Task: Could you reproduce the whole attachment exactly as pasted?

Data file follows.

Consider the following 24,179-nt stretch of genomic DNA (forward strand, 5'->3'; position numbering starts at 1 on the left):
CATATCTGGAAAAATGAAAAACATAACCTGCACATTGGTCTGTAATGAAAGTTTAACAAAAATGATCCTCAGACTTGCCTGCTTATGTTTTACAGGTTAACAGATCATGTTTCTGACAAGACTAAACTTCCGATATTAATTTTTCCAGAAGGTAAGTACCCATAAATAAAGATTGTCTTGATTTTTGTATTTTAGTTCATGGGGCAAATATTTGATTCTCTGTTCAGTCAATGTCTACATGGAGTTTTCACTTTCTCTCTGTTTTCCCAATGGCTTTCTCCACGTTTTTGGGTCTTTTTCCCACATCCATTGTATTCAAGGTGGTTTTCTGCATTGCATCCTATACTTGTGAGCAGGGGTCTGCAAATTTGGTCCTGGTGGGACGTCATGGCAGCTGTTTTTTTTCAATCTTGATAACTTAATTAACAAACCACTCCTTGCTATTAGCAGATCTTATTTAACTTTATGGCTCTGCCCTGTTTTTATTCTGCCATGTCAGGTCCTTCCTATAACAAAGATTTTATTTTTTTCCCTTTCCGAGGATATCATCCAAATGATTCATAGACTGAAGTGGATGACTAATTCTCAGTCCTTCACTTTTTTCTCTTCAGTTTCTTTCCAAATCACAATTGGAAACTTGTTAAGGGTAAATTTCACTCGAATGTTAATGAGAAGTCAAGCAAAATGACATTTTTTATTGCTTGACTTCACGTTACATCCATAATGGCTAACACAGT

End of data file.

Consider the following 24,179-nt stretch of genomic DNA (forward strand, 5'->3'; position numbering starts at 1 on the left):
CATATCTGGAAAAATGAAAAACATAACCTGCACATTGGTCTGTAATGAAAGTTTAACAAAAATGATCCTCAGACTTGCCTGCTTATGTTTTACAGGTTAACAGATCATGTTTCTGACAAGACTAAACTTCCGATATTAATTTTTCCAGAAGGTAAGTACCCATAAATAAAGATTGTCTTGATTTTTGTATTTTAGTTCATGGGGCAAATATTTGATTCTCTGTTCAGTCAATGTCTACATGGAGTTTTCACTTTCTCTCTGTTTTCCCAATGGCTTTCTCCACGTTTTTGGGTCTTTTTCCCACATCCATTGTATTCAAGGTGGTTTTCTGCATTGCATCCTATACTTGTGAGCAGGGGTCTGCAAATTTGGTCCTGGTGGGACGTCATGGCAGCTGTTTTTTTTCAATCTTGATAACTTAATTAACAAACCACTCCTTGCTATTAGCAGATCTTATTTAACTTTATGGCTCTGCCCTGTTTTTATTCTGCCATGTCAGGTCCTTCCTATAACAAAGATTTTATTTTTTTCCCTTTCCGAGGATATCATCCAAATGATTCATAGACTGAAGTGGATGACTAATTCTCAGTCCTTCACTTTTTTCTCTTCAGTTTCTTTCCAAATCACAATTGGAAACTTGTTAAGGGTAAATTTCACTCGAATGTTAATGAGAAGTCAAGCAAAATGACATTTTTTATTGCTTGACTTCACGTTACATCCATAATGGCTAACACAGT